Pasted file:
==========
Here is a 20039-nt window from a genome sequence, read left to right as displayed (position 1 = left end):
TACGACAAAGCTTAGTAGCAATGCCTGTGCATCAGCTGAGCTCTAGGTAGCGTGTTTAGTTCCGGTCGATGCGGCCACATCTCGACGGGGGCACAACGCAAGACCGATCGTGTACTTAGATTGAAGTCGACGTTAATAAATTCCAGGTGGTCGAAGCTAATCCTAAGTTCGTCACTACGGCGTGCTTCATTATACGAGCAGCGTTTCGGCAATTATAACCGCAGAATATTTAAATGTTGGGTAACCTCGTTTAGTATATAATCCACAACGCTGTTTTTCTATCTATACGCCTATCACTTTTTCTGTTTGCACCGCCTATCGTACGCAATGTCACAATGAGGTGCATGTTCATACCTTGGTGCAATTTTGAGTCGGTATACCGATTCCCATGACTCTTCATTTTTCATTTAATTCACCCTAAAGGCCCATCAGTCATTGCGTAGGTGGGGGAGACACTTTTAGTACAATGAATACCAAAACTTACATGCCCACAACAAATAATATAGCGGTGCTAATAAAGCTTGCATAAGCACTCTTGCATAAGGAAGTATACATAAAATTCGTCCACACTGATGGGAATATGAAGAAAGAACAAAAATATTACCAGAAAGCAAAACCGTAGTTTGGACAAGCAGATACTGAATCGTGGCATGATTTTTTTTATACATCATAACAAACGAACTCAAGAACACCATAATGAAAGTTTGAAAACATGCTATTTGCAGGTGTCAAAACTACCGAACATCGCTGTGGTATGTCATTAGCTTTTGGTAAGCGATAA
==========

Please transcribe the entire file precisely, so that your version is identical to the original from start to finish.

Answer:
Here is a 20039-nt window from a genome sequence, read left to right as displayed (position 1 = left end):
TACGACAAAGCTTAGTAGCAATGCCTGTGCATCAGCTGAGCTCTAGGTAGCGTGTTTAGTTCCGGTCGATGCGGCCACATCTCGACGGGGGCACAACGCAAGACCGATCGTGTACTTAGATTGAAGTCGACGTTAATAAATTCCAGGTGGTCGAAGCTAATCCTAAGTTCGTCACTACGGCGTGCTTCATTATACGAGCAGCGTTTCGGCAATTATAACCGCAGAATATTTAAATGTTGGGTAACCTCGTTTAGTATATAATCCACAACGCTGTTTTTCTATCTATACGCCTATCACTTTTTCTGTTTGCACCGCCTATCGTACGCAATGTCACAATGAGGTGCATGTTCATACCTTGGTGCAATTTTGAGTCGGTATACCGATTCCCATGACTCTTCATTTTTCATTTAATTCACCCTAAAGGCCCATCAGTCATTGCGTAGGTGGGGGAGACACTTTTAGTACAATGAATACCAAAACTTACATGCCCACAACAAATAATATAGCGGTGCTAATAAAGCTTGCATAAGCACTCTTGCATAAGGAAGTATACATAAAATTCGTCCACACTGATGGGAATATGAAGAAAGAACAAAAATATTACCAGAAAGCAAAACCGTAGTTTGGACAAGCAGATACTGAATCGTGGCATGATTTTTTTTATACATCATAACAAACGAACTCAAGAACACCATAATGAAAGTTTGAAAACATGCTATTTGCAGGTGTCAAAACTACCGAACATCGCTGTGGTATGTCATTAGCTTTTGGTAAGCGATAA